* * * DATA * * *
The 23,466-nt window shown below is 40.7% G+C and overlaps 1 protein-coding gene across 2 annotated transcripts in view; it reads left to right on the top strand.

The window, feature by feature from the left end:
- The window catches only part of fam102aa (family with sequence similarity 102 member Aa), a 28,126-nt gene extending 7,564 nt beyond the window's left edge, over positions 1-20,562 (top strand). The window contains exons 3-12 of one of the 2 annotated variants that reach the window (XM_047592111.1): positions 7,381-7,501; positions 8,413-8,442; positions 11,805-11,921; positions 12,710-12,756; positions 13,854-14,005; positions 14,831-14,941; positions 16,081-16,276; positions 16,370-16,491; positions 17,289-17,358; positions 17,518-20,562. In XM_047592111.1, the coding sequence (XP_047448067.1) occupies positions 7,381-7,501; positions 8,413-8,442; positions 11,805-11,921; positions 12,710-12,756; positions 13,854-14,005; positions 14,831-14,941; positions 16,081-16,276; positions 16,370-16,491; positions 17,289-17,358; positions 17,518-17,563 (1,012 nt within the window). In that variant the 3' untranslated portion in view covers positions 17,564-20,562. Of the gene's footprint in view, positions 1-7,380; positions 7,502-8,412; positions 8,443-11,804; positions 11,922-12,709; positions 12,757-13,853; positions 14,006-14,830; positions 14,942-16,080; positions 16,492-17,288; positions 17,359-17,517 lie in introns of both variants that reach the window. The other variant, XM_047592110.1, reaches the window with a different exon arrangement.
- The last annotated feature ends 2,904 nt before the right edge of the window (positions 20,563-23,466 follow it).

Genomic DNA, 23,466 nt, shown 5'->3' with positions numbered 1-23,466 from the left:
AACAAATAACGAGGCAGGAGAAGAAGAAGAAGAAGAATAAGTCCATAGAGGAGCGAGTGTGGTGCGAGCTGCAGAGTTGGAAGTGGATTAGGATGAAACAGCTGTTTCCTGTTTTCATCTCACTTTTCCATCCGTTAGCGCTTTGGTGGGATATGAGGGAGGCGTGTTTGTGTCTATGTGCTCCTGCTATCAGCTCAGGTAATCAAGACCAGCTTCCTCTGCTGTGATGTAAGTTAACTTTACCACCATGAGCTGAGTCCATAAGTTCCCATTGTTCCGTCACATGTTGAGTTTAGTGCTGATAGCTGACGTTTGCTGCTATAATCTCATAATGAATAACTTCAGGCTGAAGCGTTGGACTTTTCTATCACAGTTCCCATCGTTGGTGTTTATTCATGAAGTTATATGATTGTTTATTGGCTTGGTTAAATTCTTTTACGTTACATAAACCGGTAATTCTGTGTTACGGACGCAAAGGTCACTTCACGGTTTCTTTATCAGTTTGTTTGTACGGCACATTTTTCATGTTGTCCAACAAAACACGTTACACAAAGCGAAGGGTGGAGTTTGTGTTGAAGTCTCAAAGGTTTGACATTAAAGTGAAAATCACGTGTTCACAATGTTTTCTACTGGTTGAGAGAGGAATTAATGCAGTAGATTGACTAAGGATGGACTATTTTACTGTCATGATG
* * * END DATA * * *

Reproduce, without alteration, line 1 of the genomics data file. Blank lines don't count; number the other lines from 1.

The 23,466-nt window shown below is 40.7% G+C and overlaps 1 protein-coding gene across 2 annotated transcripts in view; it reads left to right on the top strand.